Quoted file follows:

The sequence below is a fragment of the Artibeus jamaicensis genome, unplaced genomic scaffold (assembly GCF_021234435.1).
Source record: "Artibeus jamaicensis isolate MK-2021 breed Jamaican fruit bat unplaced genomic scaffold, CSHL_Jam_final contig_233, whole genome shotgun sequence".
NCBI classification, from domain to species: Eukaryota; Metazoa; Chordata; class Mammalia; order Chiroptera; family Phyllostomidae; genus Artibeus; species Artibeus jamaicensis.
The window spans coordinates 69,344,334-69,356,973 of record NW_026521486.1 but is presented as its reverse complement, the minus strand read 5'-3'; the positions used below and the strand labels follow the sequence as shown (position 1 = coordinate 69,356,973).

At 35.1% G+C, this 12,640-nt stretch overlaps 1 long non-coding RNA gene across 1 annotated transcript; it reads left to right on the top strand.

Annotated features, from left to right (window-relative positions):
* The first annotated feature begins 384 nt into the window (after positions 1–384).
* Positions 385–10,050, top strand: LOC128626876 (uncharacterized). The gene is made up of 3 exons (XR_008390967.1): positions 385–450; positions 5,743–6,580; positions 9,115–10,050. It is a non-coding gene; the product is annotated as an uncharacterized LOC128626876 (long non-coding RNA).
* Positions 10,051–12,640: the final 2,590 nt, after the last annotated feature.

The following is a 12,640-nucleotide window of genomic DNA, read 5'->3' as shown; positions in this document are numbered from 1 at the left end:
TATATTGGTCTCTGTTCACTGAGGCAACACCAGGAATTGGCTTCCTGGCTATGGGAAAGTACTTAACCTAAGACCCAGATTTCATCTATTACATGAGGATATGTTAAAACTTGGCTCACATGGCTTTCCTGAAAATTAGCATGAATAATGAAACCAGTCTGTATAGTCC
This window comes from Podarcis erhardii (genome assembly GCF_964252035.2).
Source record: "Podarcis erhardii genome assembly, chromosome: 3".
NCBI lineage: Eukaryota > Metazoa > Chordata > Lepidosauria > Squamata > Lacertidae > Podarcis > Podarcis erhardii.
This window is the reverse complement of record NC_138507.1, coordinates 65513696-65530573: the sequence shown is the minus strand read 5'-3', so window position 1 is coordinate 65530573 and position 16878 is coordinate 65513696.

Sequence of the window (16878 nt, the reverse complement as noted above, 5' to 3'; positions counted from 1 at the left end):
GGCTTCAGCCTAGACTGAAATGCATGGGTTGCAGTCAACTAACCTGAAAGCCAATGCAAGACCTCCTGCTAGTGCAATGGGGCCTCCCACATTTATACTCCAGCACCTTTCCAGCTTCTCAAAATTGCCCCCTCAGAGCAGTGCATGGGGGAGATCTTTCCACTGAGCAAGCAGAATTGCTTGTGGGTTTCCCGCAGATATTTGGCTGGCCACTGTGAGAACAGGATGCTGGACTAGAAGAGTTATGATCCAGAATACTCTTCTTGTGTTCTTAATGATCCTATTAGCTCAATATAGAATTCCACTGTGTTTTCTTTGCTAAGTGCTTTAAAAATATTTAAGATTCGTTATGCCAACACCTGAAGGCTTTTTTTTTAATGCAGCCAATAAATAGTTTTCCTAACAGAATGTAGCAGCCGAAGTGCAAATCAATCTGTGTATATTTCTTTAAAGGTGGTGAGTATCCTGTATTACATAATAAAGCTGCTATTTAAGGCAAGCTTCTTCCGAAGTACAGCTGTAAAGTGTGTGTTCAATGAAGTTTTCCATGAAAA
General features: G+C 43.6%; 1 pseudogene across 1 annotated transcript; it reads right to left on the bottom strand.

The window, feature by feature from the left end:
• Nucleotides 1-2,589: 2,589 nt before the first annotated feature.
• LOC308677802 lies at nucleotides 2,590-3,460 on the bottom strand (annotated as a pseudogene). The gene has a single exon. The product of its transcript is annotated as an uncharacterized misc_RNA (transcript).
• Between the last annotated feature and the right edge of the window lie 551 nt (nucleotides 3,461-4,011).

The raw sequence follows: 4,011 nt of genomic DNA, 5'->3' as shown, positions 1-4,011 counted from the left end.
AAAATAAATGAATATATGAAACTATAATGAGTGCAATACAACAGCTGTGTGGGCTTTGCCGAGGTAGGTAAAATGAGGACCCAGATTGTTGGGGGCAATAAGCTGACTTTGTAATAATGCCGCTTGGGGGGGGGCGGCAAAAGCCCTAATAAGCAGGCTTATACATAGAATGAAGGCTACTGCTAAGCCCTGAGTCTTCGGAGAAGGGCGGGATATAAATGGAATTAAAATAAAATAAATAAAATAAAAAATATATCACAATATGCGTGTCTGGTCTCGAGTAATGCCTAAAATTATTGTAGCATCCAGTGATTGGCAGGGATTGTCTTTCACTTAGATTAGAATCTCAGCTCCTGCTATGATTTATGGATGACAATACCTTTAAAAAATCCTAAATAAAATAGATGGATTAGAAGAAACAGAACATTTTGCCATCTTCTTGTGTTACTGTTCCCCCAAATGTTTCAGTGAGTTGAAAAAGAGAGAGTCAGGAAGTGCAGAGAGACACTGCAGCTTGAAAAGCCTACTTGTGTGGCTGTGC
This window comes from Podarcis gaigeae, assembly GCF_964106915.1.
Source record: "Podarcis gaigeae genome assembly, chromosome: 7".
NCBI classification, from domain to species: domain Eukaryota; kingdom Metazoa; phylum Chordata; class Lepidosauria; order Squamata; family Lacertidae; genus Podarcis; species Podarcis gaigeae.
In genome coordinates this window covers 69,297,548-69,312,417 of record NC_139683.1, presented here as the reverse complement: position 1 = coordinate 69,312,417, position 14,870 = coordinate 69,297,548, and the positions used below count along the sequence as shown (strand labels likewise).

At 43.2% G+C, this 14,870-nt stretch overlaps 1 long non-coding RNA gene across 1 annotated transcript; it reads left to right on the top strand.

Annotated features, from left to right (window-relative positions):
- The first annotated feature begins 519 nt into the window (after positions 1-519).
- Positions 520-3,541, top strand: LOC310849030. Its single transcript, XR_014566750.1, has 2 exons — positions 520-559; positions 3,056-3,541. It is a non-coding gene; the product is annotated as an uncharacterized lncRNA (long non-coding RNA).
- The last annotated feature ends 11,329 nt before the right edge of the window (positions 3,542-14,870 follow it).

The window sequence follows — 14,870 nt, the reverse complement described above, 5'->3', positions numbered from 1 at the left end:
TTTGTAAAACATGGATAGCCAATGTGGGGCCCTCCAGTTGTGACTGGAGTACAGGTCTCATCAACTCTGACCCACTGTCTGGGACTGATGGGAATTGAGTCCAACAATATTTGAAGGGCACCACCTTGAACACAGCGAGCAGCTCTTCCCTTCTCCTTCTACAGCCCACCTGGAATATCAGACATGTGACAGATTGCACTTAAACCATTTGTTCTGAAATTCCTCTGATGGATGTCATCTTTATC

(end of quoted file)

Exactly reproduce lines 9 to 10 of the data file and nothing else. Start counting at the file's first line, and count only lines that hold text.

* Positions 10,051–12,640: the final 2,590 nt, after the last annotated feature.

The following is a 12,640-nucleotide window of genomic DNA, read 5'->3' as shown; positions in this document are numbered from 1 at the left end: